2.  sort parameter’s default value is id (id column) so in case no query string is supplied, the default will be used
3.  My data source is list so I converted it into IQueryable and there are two major reasons behind this. First, I will be writing ApplySort method in the next line which is a generic method to work with any kind of collection or type. Second, after sorting you will have opportunity to send dependent records to client aka eager and lazy loading concepts. It’s totally up to you how you take it forward but service should be entirely generic.
4. Once we have data source and sort string (from query string), we can pass it to our generic method which we will see next.

In above code I’m using ApplySort generic method, here’s the code:

    public static class IQueryableApplySortExtension
        public static IQueryable<T> ApplySort<T>(this IQueryable<T> source, string strSort)
            if(source == null)
                throw new ArgumentNullException("source", "Data source is empty.");

            if(strSort == null)
                return source;

            var lstSort = strSort.Split(',');

            string sortExpression = string.Empty;

            foreach(var sortOption in lstSort)
                    sortExpression = sortExpression + sortOption.Remove(0, 1) + " descending,";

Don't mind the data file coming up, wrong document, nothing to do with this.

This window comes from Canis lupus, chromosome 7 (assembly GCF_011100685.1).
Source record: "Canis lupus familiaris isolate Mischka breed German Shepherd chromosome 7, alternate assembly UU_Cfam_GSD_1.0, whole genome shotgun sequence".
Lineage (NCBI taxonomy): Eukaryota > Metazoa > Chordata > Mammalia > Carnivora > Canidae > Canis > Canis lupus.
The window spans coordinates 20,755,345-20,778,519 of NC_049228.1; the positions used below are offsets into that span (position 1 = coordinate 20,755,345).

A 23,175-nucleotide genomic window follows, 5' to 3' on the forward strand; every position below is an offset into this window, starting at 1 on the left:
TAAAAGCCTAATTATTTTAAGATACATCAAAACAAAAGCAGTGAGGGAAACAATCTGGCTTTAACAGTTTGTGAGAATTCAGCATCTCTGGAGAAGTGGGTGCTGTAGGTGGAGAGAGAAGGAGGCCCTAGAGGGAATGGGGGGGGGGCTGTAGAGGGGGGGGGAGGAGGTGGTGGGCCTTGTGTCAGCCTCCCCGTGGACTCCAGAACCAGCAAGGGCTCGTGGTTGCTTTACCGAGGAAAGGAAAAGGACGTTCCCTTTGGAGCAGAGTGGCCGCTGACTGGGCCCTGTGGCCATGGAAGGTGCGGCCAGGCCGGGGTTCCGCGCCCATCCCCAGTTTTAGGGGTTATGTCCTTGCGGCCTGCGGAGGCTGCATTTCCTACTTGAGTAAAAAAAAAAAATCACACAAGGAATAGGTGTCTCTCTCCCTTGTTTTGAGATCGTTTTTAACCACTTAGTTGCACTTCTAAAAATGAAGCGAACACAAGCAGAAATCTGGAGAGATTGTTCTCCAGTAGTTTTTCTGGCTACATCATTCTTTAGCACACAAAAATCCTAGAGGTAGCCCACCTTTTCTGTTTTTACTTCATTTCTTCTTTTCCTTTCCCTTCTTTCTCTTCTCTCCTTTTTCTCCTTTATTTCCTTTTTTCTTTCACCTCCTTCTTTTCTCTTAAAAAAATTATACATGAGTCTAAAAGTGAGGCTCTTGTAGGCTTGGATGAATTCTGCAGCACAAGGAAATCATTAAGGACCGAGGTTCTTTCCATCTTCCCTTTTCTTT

sortExpression = sortExpression + sortOption + ",";

                // Note: system.linq.dynamic NuGet package is required here to operate OrderBy on string
                source = source.OrderBy(sortExpression.Remove(sortExpression.Count() - 1));

            return source;

Now let’s understand code point by point:

1.  It’s a generic method accepting data source and sort string in parameters.
2.  It checks data source or sort string should not be empty.
3.  If data source and sort string are not empty then this splits the sort string into lstSort array and then loops on each item in the array. After that a new variable sortExpression is defined and assigned empty string.
4.  Inside foreach loop, if condition will check if sort string item has - sign, if yes then this will apply sort in descending order and if no then default which is ascending will work. In case of descending I’m adding extra string ‘descending’ in sortExpression. Also, removing the - part from string, because this is not required in data query.
5. Once we have sortExpression assigned inside foreach loop, we will check if this is still null or white space. If not, then source (records) will be re-assigned with new order.
6. Notice the commented message, by default OrderBy expression accepts System.Linq.Expressions.Expression type:

But we need this OrderBy accepts string type because we have sort conditions in sortExpression which is of string type. In order to do this, we need to install a very useful NuGet package which been around long time that is System.Linq.Dynamic. Let’s install that to add extra power in OrderBy expression.

Once this package is installed, add a new namespace using System.Linq.Dynamic; and you are good to go. Now you will see following:

7.  Notice in the body of OrderBy expression I’m removing the leading comma sign from sortExpression.
8. Once OrderBy is applied, I am re-assigning source variable with sorted data and sending it back to WebAPI action which will return data with 200 OK status code.

Here’s the running application screenshots:

In case you would like to try out this project, I published the code on GitHub.

Hope this helps.